Jennifer Neville, Special to The Catholic Virginian

Due to her commitment to empower teachers and students with cutting-edge technology, Nancy Mulholland, director of technology at Catholic High School (CHS) in Virginia Beach, has been awarded the 2020 Lead. Learn. Proclaim. Award from the National Catholic Educational Association (NCEA).

“Nancy is dedicated to Catholic education, in particular Catholic education using technology in powerful ways to instruct and to create meaningful learning experiences and connecting our community,” said Kay Bisaillon, CHS instructional technologist, who nominated Mulholland. She worked with Mulholland at St. Gregory the Great School, Virginia Beach and now at CHS.

This year NCEA, which has 150,000 members, gave the award to 27 educators from across the country in recognition of their dedication, faith, knowledge and skills in fulfilling the mission of Catholic education, according to a NCEA press release. The winners were a mix of individual leaders, teachers, pastors and superintendents.

Mulholland, who has worked in Catholic schools for 25 years, became a part-time technology teacher in 1995 at St. Gregory the Great after a year of volunteering in the school’s computer lab. The school, which her two sons were attending, educates children from pre-K to eighth grade. 

That position led to a full-time teaching job and then a newly created technology coordinator position after she helped design two computer labs in a new wing that also housed the library. In 2014, she moved to CHS. She also served on the diocesan Master Curriculum Council, including serving as chairwoman multiple times.

Believing that relevant, challenging and technologically advanced education is an invaluable part of Catholic education, Mulholland equipped both schools with state-of-the art technology and continued to keep the equipment and software up to date, Bisaillon said. 

During her 19 years at St. Gregory, technology evolved from formatting a VCR to using smart boards and iPads. She taught teachers how to use email and the internet, both of which were in their early stages. At her suggestion, the school equipped each student in fifth through eighth grade with a Chromebook to be used in classes to enhance their lessons and develop more computer skills, she said.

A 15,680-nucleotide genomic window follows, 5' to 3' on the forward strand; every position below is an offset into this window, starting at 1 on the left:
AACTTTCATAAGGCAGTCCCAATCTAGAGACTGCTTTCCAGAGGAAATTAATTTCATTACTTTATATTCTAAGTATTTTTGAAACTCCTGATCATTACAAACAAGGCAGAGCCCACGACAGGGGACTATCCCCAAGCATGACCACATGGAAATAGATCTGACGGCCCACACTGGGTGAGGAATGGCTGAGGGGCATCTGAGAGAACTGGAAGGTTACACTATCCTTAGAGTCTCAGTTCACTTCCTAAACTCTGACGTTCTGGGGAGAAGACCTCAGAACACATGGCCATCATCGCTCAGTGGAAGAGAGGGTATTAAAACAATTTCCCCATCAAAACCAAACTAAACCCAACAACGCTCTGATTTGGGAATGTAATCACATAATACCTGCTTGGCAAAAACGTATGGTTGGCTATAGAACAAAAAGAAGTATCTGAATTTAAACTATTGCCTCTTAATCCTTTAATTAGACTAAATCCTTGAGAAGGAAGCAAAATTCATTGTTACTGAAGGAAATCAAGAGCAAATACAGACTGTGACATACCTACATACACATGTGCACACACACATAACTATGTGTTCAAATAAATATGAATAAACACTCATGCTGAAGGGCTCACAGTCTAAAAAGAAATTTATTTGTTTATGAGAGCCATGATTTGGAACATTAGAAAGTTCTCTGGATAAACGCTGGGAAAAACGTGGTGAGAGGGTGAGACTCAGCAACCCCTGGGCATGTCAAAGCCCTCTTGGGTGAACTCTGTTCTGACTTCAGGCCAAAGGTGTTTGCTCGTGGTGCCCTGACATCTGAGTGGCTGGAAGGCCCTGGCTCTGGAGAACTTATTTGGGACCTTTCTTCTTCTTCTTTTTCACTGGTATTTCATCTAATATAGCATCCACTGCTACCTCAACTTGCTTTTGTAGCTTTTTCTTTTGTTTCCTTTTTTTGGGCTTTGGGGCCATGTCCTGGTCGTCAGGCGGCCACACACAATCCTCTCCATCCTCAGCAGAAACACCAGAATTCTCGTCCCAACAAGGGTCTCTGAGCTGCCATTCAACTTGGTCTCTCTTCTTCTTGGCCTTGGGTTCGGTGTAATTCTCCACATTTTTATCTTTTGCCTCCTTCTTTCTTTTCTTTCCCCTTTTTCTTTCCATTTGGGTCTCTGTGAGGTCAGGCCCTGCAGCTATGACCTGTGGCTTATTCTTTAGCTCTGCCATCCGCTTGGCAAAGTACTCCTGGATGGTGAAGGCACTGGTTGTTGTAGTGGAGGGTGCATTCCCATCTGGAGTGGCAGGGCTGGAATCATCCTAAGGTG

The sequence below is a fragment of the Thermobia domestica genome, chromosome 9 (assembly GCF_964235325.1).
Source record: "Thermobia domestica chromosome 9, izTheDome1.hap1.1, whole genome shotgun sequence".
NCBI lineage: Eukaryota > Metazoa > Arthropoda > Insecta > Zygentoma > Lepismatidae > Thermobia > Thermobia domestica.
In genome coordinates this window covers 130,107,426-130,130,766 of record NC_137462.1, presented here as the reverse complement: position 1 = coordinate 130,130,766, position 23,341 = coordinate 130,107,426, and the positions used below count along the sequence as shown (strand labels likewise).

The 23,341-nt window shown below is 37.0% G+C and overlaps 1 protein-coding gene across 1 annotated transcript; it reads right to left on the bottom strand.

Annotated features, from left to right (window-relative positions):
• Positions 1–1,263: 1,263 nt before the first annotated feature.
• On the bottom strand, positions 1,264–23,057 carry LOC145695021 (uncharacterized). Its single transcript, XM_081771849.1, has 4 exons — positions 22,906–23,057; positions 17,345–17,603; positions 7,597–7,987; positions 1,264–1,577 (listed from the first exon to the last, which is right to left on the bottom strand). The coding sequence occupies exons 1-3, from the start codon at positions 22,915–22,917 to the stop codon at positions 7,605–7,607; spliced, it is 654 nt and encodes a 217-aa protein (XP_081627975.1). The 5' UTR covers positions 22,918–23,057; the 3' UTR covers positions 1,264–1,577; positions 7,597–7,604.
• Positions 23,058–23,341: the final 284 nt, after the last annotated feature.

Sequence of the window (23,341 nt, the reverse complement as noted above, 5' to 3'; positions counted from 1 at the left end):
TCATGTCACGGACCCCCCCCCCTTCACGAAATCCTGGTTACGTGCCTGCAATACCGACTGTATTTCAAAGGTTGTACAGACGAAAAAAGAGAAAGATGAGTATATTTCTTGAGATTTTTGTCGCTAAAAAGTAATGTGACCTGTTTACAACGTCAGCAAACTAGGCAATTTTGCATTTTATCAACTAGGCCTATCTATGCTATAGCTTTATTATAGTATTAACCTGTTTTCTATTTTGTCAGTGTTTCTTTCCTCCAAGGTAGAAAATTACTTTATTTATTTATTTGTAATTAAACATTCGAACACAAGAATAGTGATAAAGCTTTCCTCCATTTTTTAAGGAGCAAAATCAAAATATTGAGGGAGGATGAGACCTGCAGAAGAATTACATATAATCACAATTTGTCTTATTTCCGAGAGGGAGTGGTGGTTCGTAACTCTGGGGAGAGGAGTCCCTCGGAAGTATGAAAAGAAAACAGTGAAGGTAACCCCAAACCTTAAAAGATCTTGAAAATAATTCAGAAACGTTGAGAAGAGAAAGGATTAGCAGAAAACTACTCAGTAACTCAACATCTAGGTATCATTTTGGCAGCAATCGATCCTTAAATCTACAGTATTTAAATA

At both schools she built and maintained websites and embraced social media as it evolved. 

At CHS, Mulholland has reshaped computer labs multiple times to ensure they are “reflective of the technological learning of the time,” Bisaillon said, citing as examples the transformation of a lab into a flex space with green screens for video editing, mobile devices, and flexible seating and the creation of a  Makerspace in the library where students could learn to make items with 3D printers and robotics kits. The technology was a catalyst for developing computer science, cybersecurity and robotics classes, Bisaillon added.

Mulholland initiated a program at CHS in which students used Chromebooks for use in classes, cloud-based applications and limited remote learning. Her forward thinking eased student and teacher transition from physical classrooms to virtual ones where students are now learning due to COVID-19. 

Although faculty and students were familiar with the Chromebooks, she and Bisaillon worked closely with teachers and administrators before going online to ensure they had the “knowledge, skills and comfort level” needed to teach virtually, said CHS principal Peggy Boon.

Bisaillon credited Mulholland with fostering students’ love for learning through technology by using various programs and innovative approaches. For example, at St. Gregory Mulholland and Bisaillon coordinated an Oscar Night for eighth-grade students who learned video editing and produced movies about the periodic table, recycling and more. Before school closures, students at CHS gave the morning announcements in front of the green screens. 

Mulholland has offered professional development opportunities to help educators master technology, use it productively and efficiently and incorporate it into classes, colleagues said. 

Boon said Mulholland works tirelessly to support staff.

“She is really responsive and quick to jump in and help,” Boon said. “She is always very upbeat, positive and makes it a joy to work with her.”

Mulholland said she “loves being part of a faithful school community” as an educator.

“It gives me an opportunity to combine my faith with exceptional academics,” she said. “I want to use technology to the best of my ability in a moral and honest way and help the students to do so as well.” 

Former St. Gregory principal Patricia O’Donnell gave several examples as to how Mulholland integrated the Catholic faith: working with teachers and students on saints’ flyers and brochures, religion blogs and video blogs, helping with digital sacrament preparation and celebration, and highlighting the Church calendar and seasons.

Mulholland said she is excited about winning the award. 

“I am very honored, but really Catholic education is a joy in my life,” she said. “That makes it all the better.”